With India one of the few markets which is demonstrating positive growth for smartphone shipments, Samsung is reasserting itself in the space with the launch of financing plans.
Launched in 5,000 outlets, the plan is to reach 10,000 by the end of 2019, Samsung Finance+ is a ‘universally accessible’ digital lending platform that provides financing to enable the purchase of Samsung devices. Samsung has also stated the platform is customisable, suggesting almost every Indian customer will be applicable for an offer of some kind.
“Samsung Finance+ is a testimony of our consumer-centric innovation,” said Mohandeep Singh, SVP of the Mobile Business at Samsung India. “It is also a ‘Make for India’ initiative towards financial inclusion and Digital India. We are confident that Samsung Finance+ will touch the lives of millions of consumers in India.”
Developed at the Samsung R&D Institute India-Bangalore, the process is an entirely paperless journey, while DMI Finance has partnered with the team for the initiative.
This appears to be a means for the business to wrestle back market share in one of the fastest growing technology markets.
Looking at India over the last couple of years, this is a region which has been fruitful for Samsung. Up until recently, Samsung had enjoyed a market leading position though this has been challenged by Xiaomi in recent quarters.
As it stands, Xiaomi is currently leading the market share rankings, controlling 28% of the shipments into the country during the second quarter, according to estimates from Couterpoint Research. 6% year-on-year sales increases were driven through portfolio expansion and aggressive offline expansion in the budget segment. Xiaomi usurped Samsung as leader of the market over the course of 2017/18 and is remaining in a strong position.
For Samsung, this couldn’t really have come at a worse time. India is under-going its own digital revolution thanks largely to the efforts to democratise connectivity by Reliance Jio.
Prior to the entry of Jio, the India telco market was stagnant. There was little enthusiasm from the incumbents to drive aggressive network expansion or evolution, while tariffs were prohibitively expensive for large swathes of the popular. Jio entered with a simple business plan; scale the adoption of affordable tariffs and bundle on digital services in the future.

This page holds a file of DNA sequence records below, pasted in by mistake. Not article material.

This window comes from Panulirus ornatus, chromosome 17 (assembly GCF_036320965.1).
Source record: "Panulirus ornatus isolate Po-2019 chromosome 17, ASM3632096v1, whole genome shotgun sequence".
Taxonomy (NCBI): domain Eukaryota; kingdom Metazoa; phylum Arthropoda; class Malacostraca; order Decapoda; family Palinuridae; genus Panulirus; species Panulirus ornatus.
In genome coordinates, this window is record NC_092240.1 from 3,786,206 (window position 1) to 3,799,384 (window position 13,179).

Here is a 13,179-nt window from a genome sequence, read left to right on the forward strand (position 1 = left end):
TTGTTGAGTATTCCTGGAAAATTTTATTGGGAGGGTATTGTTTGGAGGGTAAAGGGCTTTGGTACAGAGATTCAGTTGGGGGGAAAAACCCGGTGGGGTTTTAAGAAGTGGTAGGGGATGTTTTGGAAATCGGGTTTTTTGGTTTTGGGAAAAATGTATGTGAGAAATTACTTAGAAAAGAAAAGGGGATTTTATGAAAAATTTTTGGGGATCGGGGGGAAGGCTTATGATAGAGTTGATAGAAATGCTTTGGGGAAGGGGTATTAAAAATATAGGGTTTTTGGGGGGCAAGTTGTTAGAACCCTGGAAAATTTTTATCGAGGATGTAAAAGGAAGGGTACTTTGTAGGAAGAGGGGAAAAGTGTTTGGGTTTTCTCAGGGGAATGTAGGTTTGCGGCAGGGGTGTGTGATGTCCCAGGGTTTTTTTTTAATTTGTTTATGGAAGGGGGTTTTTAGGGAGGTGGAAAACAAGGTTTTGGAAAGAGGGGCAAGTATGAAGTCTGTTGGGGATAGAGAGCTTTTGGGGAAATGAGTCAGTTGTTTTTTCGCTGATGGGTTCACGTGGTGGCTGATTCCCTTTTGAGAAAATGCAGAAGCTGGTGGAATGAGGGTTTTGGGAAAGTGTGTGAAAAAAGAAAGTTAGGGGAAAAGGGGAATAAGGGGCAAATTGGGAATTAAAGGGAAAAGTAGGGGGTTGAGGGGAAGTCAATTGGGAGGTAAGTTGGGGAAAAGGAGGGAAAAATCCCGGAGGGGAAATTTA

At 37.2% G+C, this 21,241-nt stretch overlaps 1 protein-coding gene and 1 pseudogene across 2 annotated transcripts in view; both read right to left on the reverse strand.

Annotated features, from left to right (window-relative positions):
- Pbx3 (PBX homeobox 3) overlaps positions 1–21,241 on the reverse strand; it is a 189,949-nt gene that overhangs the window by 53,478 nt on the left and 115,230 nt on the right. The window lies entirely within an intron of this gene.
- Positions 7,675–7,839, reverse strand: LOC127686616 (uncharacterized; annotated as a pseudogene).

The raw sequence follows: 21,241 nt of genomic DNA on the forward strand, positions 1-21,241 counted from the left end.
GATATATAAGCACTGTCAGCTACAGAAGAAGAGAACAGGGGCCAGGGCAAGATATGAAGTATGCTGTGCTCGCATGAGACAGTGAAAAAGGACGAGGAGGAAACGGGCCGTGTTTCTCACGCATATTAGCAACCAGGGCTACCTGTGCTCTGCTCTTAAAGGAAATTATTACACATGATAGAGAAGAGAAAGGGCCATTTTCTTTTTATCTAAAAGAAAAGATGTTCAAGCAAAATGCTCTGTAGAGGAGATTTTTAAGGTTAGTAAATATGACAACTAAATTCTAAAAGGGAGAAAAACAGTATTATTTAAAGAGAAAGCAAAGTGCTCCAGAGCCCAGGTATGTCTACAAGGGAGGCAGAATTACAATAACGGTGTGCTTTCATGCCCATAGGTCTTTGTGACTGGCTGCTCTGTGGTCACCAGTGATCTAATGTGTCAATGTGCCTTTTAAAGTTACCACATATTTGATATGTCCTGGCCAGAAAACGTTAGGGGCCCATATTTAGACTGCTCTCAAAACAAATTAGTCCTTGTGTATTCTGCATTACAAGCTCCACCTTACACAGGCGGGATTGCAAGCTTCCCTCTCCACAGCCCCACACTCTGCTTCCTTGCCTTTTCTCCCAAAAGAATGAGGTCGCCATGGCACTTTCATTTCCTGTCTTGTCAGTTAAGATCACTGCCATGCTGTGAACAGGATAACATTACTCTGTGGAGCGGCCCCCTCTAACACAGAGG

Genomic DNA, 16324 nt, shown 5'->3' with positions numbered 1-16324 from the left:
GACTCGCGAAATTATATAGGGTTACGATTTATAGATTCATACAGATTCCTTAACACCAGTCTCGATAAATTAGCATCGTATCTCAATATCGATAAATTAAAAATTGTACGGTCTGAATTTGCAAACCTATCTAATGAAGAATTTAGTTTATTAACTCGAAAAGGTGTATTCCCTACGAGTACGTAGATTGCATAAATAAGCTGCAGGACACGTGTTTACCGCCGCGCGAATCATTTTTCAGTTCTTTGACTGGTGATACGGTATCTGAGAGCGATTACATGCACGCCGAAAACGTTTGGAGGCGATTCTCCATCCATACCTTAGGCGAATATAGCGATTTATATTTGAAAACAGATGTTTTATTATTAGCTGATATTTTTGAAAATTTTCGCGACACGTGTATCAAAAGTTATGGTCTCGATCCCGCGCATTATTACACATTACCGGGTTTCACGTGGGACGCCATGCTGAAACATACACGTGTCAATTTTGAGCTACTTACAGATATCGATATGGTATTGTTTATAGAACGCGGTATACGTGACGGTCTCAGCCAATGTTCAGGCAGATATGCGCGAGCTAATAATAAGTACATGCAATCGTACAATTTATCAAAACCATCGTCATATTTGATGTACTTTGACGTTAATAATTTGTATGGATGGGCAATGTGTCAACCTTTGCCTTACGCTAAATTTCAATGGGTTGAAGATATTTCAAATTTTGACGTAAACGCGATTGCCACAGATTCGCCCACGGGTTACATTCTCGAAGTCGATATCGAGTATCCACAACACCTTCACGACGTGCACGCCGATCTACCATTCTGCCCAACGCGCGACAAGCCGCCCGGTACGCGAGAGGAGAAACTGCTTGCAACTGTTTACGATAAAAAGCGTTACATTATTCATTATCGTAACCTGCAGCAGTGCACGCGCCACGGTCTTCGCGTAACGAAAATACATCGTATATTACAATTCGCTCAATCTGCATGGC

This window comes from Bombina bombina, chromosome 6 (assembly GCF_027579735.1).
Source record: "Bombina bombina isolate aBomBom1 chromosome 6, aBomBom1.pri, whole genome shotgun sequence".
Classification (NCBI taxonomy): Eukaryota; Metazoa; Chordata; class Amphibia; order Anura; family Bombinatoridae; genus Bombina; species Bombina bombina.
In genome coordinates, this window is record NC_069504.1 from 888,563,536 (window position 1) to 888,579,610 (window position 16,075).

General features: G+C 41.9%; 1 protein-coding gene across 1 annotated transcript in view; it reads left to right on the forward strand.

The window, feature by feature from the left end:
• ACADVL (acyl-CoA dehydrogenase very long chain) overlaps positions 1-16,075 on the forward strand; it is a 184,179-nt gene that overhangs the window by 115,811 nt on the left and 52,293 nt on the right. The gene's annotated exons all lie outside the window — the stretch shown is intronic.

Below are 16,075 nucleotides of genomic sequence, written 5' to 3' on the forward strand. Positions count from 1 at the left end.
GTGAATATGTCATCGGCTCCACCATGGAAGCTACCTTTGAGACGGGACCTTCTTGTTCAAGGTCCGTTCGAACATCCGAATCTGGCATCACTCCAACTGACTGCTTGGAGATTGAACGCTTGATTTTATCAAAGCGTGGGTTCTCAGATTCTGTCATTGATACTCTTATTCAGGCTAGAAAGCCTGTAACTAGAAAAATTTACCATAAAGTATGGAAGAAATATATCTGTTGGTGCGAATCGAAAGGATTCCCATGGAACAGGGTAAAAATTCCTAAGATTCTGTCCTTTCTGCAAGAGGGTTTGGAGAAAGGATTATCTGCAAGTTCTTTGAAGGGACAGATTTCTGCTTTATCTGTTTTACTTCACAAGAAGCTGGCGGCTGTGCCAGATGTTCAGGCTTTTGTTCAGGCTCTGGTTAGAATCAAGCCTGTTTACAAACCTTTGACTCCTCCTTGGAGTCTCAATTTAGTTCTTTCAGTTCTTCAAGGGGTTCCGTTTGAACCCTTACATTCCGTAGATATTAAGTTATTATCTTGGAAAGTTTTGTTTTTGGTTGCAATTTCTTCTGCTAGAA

Not only has the Jio disruption opened up the connectivity market to millions of new customers, it has also forced the likes of Bharti Airtel and Vodafone Idea to invest heavily in their networks, rethink pricing strategies and create new products. Jio has not only brought more customers into the connectivity fray, but it is quickly increasing the appetite of Indian consumers for digital services.
With the likes of Jio offering a wide-range of digital services, Netflix driving original content and Google creating an ecosystem which has been customised to the demands of India, the growing digital economy is only going add more momentum to smartphone sales. The more of a consumer’s life which is digitised, the more they are inclined to spend on smartphones. These are all positive developments for Samsung and its rivals.
With the India market surging towards the digital economy, Samsung could not have lost its leadership position at a worse time. Indian consumers are decreasing their refreshment cycles and increasingly looking to spend more on devices.
The fastest growing segment for devices in India is the $200-300 price range, and while there is still a huge space for feature phones, this is likely to shift over the coming years as more manufacturers alter the focus of their portfolio. Although this is a market which has been growing healthily over the last few years, due to the previously under-developed position and the sheer size of India, there is still plenty of room north.
As it stands, Samsung has slipped to second-place in the market share rankings, however it is recapturing some progress. During the second quarter, shipments declined by 7% year-on-year, however the numbers did increase 30% quarter-on-quarter. Analysts have suggested this growth is driven by refreshed A series and M series, price cuts of older J series and higher channel incentives. The financing element could offer a bit more breathing room for Indian consumers who are looking to step-up the smartphone tiers. Theoretically, it should aid the recovery.
Samsung is not in the worst position, though momentum is gathering behind competitors more readily. Apple is one company which has yet to crack the Indian market, though it is poised to open itself up more to consumer through offline purchases and the establishment of a branded retail footprint. Vivo is another Chinese brand which has been making strong progress thanks to its portfolio of cost-effective devices.
There are of course many markets around the world which can offer smartphone manufacturers significant growth when it comes to 4G devices, though India is one where momentum is gathering very quickly through an increasingly wealthy and digitally-defined society.